WASHINGTON • Senate committee leaders in the United States have drafted a compromise US$110 billion (S$146 billion) measure for basic and advanced technology research and science over five years and the creation of a White House chief manufacturing officer in the face of rising competitive pressure from China.
The revised draft Bill is set to be debated by the committee on Wednesday.
The bipartisan Endless Frontier Bill would authorise most of the money, US$95 billion, over five years to be invested in basic and advanced research, commercialisation, as well as education and training programmes in key technology areas, including artificial intelligence, semiconductors, quantum computing, advanced communications, biotechnology and advanced energy.
The measure, sponsored by Senate Majority Leader Chuck Schumer, a Democrat, Republican Senator Todd Young and others, would also authorise US$10 billion to designate at least 10 regional technology hubs and create a supply chain crisis-response programme to address issues such as the shortfall in semiconductor chips harming auto production.
The revised version would also create a new Senate-confirmed chief manufacturing officer who would serve in the executive office of the president and would head a new Office of Manufacturing and Industrial Innovation Policy.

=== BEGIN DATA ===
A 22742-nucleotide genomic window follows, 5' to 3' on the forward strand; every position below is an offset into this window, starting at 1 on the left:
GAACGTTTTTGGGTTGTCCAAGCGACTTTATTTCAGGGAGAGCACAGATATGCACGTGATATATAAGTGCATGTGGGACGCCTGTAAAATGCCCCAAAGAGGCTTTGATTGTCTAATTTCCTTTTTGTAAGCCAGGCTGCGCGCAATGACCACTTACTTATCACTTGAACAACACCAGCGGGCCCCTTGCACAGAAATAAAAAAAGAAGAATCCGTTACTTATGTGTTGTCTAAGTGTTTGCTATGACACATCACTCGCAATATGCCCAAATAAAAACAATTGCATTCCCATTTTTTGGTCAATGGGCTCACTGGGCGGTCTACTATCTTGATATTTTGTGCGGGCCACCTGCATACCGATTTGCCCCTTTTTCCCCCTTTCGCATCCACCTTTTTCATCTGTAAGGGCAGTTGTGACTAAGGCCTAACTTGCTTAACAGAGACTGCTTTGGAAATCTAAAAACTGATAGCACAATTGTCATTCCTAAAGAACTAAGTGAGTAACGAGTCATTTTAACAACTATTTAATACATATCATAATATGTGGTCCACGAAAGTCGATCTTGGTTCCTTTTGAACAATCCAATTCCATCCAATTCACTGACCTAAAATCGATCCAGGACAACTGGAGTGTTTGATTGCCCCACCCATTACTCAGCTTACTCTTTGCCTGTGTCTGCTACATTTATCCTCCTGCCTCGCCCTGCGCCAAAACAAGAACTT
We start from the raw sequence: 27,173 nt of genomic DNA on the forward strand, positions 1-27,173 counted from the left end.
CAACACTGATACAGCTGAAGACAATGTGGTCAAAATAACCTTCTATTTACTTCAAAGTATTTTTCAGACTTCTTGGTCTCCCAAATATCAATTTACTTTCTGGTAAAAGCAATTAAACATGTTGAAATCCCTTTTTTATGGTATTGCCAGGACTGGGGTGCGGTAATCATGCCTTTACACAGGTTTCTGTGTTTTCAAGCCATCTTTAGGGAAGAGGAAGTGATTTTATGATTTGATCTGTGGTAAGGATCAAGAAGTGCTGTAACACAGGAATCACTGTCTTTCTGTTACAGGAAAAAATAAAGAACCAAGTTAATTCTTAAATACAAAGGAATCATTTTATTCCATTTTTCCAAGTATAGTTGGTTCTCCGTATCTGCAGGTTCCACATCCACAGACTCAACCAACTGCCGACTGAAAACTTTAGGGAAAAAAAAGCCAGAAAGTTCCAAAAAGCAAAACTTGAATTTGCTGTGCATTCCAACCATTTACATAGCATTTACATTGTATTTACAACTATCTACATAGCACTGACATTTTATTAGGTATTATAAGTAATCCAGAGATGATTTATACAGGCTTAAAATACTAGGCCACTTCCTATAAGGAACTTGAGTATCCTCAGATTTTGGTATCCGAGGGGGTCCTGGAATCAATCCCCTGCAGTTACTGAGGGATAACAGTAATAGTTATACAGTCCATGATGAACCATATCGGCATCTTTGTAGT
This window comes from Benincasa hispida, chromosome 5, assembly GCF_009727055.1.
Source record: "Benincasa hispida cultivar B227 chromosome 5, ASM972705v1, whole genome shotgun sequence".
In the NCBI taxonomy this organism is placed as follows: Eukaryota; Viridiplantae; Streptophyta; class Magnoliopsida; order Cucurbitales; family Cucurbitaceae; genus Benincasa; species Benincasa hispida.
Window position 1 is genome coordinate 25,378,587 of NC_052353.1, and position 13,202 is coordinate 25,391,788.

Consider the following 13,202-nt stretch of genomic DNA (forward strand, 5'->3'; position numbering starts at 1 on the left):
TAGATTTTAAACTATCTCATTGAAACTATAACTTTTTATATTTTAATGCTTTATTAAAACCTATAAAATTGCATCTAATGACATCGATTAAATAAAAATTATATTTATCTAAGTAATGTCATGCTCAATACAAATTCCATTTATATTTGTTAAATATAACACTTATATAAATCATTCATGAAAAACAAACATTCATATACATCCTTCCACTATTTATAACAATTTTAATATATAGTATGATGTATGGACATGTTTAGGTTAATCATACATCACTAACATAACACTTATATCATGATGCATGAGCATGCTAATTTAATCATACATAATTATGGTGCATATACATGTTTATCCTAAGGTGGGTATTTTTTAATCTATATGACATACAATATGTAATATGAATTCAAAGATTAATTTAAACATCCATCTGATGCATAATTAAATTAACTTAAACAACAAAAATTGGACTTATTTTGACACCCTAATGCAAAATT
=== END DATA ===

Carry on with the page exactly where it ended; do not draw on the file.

It would also direct the Commerce Department to establish “a supply chain resiliency and crisis response programme”, including “the ability of supply chains to resist and recover in the face of shocks, including pandemic and biological threats, cyber attacks, extreme weather events, terrorist and geopolitical attacks, great power conflict and other threats”.
The draft Bill would also block Chinese companies from participating in the Manufacturing USA programme without a waiver, cut energy use, and strengthen national security.
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